Imagine traveling with just one SMALL bag. I have done it – for months.
Walking around with a hunched back carrying a rocket sized back pack isn’t fun. How about getting your luggage lost at the airport?
The solution – small bag traveling.
The pros of 1 bag, minimalist traveling:
- No fear of getting your luggage lost
- No more paying fees for extra luggage
- You don’t look like a backpacker with an rocket sized backpack
- Less stuff to carry on your back
- Less clothes, you have to constantly wash them (I do it in the shower)
- Some people think you’re homeless for wearing the same 3 shirts and 2 pants
Seasoned travelers pack light while college kids walk around with rocket sized back packs. At the end of this post, you’ll be convinced that traveling minimalist is the way to go.
What’s inside the bag?
What you need: clothes, toiletries, electronics.
(My bag: 25 liters, Jansport. If your Jansport rips, just mail it to the factory and they’ll send you a new one. That’s right – warranty for life! The bag is nothing special. Simplicity is the best)
Let’s get into the finer details …
Clothes – what you really need.
Sun glass, 2 pair of underwear, 2 shorts, 1 pair of jean, 2 shirts, slippers, 8 liter dry sack bag. What about dressing good for bars and clubs? Wear your smart casual trouser/dress shirt/blazer/smart shoes.
I traveled to Japan during winter – it was cold in Tokyo! I simply wore a jacket and fleece to keep warm. Wear 3 layers – undershirt, fleece, jacket. This is how we do it in Canada, home of roaming polar bears.
The underwear brand of choice is Ex Officio – it’s space age technology for your crotch. It’s quick drying and is comfortable like silk. Have 2 – wash one, wear one. It’s a bit pricey but worth every penny.
The latest craze is merino wool among travelers. I haven’t tried it and I won’t. Why? Too expensive, not stylish enough. Instead of a $100 merino wool t-shirt, I wear a $10 Unliqo air-ism t-shirt that is comfortable and quick drying. I would gladly pay $50 for the Unliqo t-shirt. Japan makes the best electronics and clothes.
You MUST buy a dry sac bag to do laundry with since hand washing your clothes in the shower is ineffective. Put your dirty clothes in the bag, add soap and violently shake the bag – like how you would shake a hairy feminist who’s screaming in your face.
Always bring a pair of slippers because the hostel’s washroom is dirty.
The few electronics you need
I have an e-reader loaded with 500 books. The e-reader lasts for a month without charging and you can “borrow” books off the Internet. I recommend the kobo because it accepts .epub format, which is a format that respects your freedom.
A $300 laptop (thinkpad x220) that is 12.5 inches. I need my laptop for work, otherwise I would just bring my smart phone. The less technology you bring, the better.
A plug converter that works in 150 countries. I made the novice mistake of traveling to another country without a plug converter once – how embarrassing.
E-reader, small laptop, cell phone.
I use a Samsung Galaxy Note 4 because of the superior battery life and high definition camera. The camera is so good, if I zoom in real close, I can see the woman’s fine facial hair.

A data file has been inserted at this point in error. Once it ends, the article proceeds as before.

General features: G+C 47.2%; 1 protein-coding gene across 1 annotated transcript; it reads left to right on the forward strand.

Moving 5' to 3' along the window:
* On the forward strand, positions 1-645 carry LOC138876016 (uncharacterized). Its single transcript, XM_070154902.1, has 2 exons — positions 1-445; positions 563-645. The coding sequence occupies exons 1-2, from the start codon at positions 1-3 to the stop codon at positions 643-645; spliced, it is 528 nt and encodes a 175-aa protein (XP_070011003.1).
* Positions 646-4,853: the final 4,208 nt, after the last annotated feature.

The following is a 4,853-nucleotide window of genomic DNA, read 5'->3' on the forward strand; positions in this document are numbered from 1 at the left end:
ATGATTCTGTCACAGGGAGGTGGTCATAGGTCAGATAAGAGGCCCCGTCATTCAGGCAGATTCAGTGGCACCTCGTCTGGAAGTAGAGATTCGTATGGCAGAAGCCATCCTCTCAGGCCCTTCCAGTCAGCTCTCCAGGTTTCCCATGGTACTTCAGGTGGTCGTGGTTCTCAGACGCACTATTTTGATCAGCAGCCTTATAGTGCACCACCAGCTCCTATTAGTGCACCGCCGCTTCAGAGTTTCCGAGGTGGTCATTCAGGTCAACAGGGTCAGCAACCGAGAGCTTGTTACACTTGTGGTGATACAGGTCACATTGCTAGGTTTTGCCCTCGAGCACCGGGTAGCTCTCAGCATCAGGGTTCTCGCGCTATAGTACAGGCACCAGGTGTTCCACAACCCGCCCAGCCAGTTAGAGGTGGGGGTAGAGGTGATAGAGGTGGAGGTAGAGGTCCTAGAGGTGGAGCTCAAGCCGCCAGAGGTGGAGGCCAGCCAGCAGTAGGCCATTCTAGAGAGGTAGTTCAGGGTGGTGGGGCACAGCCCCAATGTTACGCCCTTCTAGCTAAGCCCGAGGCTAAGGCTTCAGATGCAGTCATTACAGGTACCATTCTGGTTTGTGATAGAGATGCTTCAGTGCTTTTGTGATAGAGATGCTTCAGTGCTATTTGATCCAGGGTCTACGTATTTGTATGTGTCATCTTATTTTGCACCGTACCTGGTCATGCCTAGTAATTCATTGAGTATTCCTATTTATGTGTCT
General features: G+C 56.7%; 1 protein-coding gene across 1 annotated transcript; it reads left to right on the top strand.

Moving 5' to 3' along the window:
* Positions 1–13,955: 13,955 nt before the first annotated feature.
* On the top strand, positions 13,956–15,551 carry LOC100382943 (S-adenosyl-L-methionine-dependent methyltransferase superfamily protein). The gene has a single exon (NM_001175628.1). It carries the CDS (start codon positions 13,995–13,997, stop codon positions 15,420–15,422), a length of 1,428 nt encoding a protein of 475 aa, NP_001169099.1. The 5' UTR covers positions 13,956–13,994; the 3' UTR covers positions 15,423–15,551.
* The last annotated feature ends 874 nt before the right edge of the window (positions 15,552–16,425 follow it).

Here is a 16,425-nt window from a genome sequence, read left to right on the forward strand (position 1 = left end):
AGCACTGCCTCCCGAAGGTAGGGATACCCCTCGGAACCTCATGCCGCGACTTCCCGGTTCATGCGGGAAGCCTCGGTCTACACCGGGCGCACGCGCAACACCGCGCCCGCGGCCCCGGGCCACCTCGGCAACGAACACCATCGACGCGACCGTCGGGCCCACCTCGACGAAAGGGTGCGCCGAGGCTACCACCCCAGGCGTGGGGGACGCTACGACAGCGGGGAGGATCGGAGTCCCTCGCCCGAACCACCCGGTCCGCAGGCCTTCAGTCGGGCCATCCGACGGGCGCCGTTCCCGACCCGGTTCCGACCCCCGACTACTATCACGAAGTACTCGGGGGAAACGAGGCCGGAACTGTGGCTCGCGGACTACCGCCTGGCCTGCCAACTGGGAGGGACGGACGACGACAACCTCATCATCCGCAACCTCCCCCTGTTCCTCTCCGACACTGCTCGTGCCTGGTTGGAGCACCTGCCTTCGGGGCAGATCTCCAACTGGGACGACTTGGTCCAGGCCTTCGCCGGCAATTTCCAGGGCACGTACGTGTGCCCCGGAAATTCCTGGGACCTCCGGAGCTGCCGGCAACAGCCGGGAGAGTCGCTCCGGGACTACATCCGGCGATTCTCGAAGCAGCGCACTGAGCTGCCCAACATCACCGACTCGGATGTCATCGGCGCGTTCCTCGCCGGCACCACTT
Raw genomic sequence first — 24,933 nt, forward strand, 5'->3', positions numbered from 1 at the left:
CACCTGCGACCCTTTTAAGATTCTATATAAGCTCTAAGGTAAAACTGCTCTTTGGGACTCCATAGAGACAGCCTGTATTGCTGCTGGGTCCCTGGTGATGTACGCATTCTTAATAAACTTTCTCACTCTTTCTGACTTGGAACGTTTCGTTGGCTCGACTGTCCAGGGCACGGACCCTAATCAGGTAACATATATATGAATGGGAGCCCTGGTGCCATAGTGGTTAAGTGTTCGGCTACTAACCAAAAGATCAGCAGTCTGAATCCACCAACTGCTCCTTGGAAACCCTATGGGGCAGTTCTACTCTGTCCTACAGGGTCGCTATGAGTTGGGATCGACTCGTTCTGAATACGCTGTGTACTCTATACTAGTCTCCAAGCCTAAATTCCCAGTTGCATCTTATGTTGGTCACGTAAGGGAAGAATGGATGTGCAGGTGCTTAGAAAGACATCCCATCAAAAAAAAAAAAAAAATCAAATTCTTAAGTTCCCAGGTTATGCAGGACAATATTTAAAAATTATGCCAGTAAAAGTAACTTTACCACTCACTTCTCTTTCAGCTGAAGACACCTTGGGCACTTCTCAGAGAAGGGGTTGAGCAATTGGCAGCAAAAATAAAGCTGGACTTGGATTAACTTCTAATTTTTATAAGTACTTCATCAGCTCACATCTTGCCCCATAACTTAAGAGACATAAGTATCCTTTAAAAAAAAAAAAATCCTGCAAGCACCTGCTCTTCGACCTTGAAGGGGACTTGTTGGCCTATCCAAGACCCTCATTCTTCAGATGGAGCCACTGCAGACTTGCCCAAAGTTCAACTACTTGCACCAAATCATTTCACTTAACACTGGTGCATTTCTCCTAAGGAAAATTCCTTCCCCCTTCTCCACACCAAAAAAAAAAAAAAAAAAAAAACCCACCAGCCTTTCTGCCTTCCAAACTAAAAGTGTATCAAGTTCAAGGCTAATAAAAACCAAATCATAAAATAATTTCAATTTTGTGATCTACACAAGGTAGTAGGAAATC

Important stuff – condoms and toiletries.
It’s unusual to travel with a small bag. You don’t want to be known as “the smelly guy with oily hair who lives out of his back pack” Be obess with cleaniness, like Japanese people.
Japanese people make the best ear picks and nail clippers. The ear pick, bought in Tokyo, was crafted by a blind Japanese man who spent the past 35 years making ear picks. His mastery of this craft his breath taking (okay, I’m half kidding)
The shaver I use is Micro Shave by Force Pro – it’s one of those “as seen on TV” product. It’s tiny but packs a punch. Cheap, durable, powerful. The shaver last for 6 months before it needs to be replaced. Not bad for $10, right?
I get a haircut once every 2 weeks. I also pluck my eyebrows with a tweezer. Wait – there’s more: I trim my nose hair and eye brows. I learned this from my Japanese girlfriend, who would place my head on her lap and expertly pluck my eyebrows, trim my nose hair and eyebrows.
Important: bring your eye mask and ear plugs for sleeping on planes and buses.
Sun glass is a must. Some men like to stare at summer cleavages without shame. I, on the other hand, would tilt my sun glass down to my nose and exclaim: “My god! Look at that fine pair of cleavage! God bless you.”
Speaking of staring at things, I caught you looking at the lined up condoms.
Protip: Japan makes the best god tier condoms. Okamoto is the thinnest condom money can buy – it’s like you’re not wearing nothing at all.
Minimalist traveling is the way to go
Traveling with a small bag is the SMART way to travel.
You’ll get 2 types of reaction from people: admiration or disgust. Some will admire you because it feels free to travel so light, others will be disgusted because that’s the stereotype of a smelly, dirty hippy. Wash your clothes often and pay careful attention to hygiene, and you’re good to go.
I traveled to Hong Kong, Macau, United States, Japan and Vietnam with ONE bag – my friends were so shocked when I’m walking around with a small bag (“Seriously, where is your luggage?!”)
Traveling light makes you feel free, like a bird migrating across the globe.
So spend more time fornicating with foreign women in missionary position and less time worrying about stuff.
Once you tasted the freedom of traveling light, you will never over pack again. I started doing this 5 years ago and I haven’t looked back since.
PS: got any traveling light tips? Share below.